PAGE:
In this enthralling episode of the Dealmakers’ Podcast, we delve into the life and times of Philipp Roesch-Schlanderer, the ingenious force behind EGYM, where he has raised close to $400 million from top-tier investors. These investors include Affinity Partners, Mayfair Equity, and Bayern Kapital.
In this episode, you will learn:
- The creation of EGYM, a fitness technology company, aimed at revolutionizing the gym industry and enhancing healthcare
- The recognition of the flawed gym experience and the bridging of the gap between fitness and healthcare
- The initial challenges faced and the harmonization of hardware, software, and subscriptions to accomplish a balanced revenue model
- The utilization of global talent and expertise from teams in India, Israel, and the US contributing to EGYM’s success and rapid expansion
- EGYM’s mission to reform healthcare by reducing costs, improving lives, and promoting preventive lifestyles for millions
For a winning deck, take a look at the pitch deck template created by Silicon Valley legend, Peter Thiel (see it here) that I recently covered. Thiel was the first angel investor in Facebook with a $500K check that turned into more than $1 billion in cash.
The Ultimate Guide To Pitch Decks
Moreover, I also provided a commentary on a pitch deck from an Uber competitor that has raised over $400 million (see it here).
Remember to unlock for free the pitch deck template that is being used by founders around the world to raise millions below.
About Philipp Roesch-Schlanderer:
Philipp was an unsuccessful gym goer and decided to found eGym in 2010 with the vision to make the gym work for everyone. Prior, he studied Business and Technology Management at Columbia University in New York, LMU Munich, and Aarhus University. eGym combines the latest machine technology, powered by German engineering, with the advantages of connected mobile applications to deliver intuitive and effective workouts with more fun and data-driven member support.
In addition, eGym also supports Corporate Fitness offering easier access to gyms for employees in order to stay fitter, be more productive, and be less absent.
In only a few years of strong growth, eGym developed into one of the major players in the European fitness market, implementing its technology at leading fitness chains and franchises.
Overall, eGym raised over 90 Mio. USD in venture capital from large investors and is now entering the US market.
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Connect with Philipp Roesch-Schlanderer:
Read the Full Transcription of the Interview:
Alejandro Cremades: Um, right, hello everyone and welcome to the dealmakerr show. So today. We have a very exciting founder that is joining us. We’re going to be talking about scaling financing. You know all of the good stuff that we like to hear you know our founder today you know he is say quite inspiring. You know, not only he went from europe to the Us. But then you know so he did his studies there and and now he’ is really you know going on a rocket ship that day you’re all going to very much enjoy listen and hearing about his journey so without farther do let’s welcome our guest today Philip Rush schlander welcome to the show. So born and raised in Germany.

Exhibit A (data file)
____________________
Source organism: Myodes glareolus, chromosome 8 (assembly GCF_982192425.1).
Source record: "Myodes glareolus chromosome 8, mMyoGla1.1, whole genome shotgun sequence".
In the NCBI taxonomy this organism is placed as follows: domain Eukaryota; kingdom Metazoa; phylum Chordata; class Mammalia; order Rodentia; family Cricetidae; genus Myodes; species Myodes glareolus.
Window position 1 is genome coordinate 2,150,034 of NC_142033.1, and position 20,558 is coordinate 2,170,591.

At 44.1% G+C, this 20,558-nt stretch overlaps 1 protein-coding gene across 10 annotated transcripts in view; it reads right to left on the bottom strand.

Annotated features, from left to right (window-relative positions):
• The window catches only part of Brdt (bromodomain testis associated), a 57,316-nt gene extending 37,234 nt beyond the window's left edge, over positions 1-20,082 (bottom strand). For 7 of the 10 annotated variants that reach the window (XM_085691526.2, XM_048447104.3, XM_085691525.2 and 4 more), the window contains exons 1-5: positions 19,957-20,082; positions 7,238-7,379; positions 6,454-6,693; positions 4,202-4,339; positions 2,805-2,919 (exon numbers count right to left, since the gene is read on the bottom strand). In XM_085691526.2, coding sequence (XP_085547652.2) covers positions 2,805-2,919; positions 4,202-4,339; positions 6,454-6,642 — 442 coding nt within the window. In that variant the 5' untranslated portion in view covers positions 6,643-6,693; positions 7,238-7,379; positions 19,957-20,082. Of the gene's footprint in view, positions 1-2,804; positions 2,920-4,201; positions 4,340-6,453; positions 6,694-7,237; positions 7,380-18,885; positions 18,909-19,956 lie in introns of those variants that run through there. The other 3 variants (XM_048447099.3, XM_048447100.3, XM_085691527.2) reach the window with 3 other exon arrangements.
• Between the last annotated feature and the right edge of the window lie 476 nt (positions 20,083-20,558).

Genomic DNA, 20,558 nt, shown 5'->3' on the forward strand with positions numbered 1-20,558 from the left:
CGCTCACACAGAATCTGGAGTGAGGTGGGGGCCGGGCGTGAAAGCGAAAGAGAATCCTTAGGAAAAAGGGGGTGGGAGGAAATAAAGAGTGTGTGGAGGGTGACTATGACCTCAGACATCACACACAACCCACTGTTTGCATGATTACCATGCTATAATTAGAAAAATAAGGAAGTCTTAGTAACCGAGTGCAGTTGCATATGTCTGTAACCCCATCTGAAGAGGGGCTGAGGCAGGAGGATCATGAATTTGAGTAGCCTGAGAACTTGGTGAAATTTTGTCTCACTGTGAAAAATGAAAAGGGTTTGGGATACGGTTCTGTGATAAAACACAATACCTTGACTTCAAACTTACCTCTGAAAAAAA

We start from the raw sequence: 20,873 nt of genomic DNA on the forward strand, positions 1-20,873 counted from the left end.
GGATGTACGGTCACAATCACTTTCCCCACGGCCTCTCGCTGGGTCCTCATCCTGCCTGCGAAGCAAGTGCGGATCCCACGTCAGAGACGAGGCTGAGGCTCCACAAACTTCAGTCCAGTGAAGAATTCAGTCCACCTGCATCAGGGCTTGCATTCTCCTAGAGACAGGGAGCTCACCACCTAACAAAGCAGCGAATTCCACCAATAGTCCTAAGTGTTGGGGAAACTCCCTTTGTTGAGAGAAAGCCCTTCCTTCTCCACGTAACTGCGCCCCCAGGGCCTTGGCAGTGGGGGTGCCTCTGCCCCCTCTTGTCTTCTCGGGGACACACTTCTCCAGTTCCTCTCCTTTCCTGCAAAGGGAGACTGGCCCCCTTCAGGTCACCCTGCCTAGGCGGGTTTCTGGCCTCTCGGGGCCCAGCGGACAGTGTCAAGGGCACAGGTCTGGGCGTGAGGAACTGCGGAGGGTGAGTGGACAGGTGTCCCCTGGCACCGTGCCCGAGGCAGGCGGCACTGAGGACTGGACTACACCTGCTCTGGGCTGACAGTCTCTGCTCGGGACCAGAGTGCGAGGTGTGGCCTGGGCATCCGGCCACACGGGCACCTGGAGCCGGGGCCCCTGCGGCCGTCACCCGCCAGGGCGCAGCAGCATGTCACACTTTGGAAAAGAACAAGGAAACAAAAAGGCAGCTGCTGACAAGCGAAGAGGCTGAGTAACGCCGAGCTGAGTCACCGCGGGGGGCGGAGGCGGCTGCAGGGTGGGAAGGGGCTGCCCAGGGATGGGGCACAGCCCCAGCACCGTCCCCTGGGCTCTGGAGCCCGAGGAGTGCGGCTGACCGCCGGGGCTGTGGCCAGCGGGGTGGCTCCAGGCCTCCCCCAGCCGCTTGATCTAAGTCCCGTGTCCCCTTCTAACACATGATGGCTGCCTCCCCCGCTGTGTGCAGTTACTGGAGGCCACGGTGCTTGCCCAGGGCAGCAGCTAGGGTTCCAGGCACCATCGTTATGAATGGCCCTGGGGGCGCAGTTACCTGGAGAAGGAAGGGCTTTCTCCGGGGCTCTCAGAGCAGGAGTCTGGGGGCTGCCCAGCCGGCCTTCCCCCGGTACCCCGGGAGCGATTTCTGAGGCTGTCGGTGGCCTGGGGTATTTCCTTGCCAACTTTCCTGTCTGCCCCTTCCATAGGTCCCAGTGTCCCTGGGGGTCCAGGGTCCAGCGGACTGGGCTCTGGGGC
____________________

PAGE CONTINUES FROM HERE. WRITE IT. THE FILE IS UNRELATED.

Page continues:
Philip Roesch-Schlanderer: Um, thanks for having me a alexanto.
Alejandro Cremades: Philip so give us a walk through memory lane. How was life growing up there.
Philip Roesch-Schlanderer: Yeah I I was born raised in Germany um, ah played soccer a lot and enjoyed my time and my both parents are entrepreneurs so clearly kind of that always was a bit of kind of my story I always felt that i. I like to challenge rules that in my mind make no sense versus just following rules. Um, and but then I I attended high school and and then then my studies actually brought me to New York city um and that was for me in that moment the most exciting time of my life. I got in touch with and you know the the us taxin ah via a venture capital seminar that I attended at Columbia business school which was helped by 2 adjunct professors who were in their professional life actually vcs and it was really for me the first time that I heard about the term venture capital. And and it really excited me so much that I decided well this is actually where I want to spend my my life and then you know living in New York City my friends ah told me that if you go to a us business school. You have to start wearing your Columbia t-shirts.
Philip Roesch-Schlanderer: Something we don’t do in Germany um, and you also have to go to our ah university’s own gym. So I went to the Columbia gym which is in the basement. Ah at one hundred sixteenth and Broadway um, and and and I didn’t know how to use the gym properly. You know I was one of those users then. That um, would kind of hit the quick start button on card machines even though that has nothing to do with my training goal and and and my and and my body I would do on strength machines something like 3 sets or 15 reps of a random training weight and when I always finished my workout I kind of wondered as a very competitive. Soccer player hey did I win today like what’s my score count of this. Um, and yeah, so that kind of felt to me like wow hey twenty almost twenty percent of America is going to a gym but most of them don’t really know how to work out properly. That’s a big opportunity specifically at the intersection of healthcare. Um, and so yeah, then then I came back from the us and found it together with my high school friend florian who attended Berkeley while I was at Columbia we both came back at the same time and then we founded Egypt.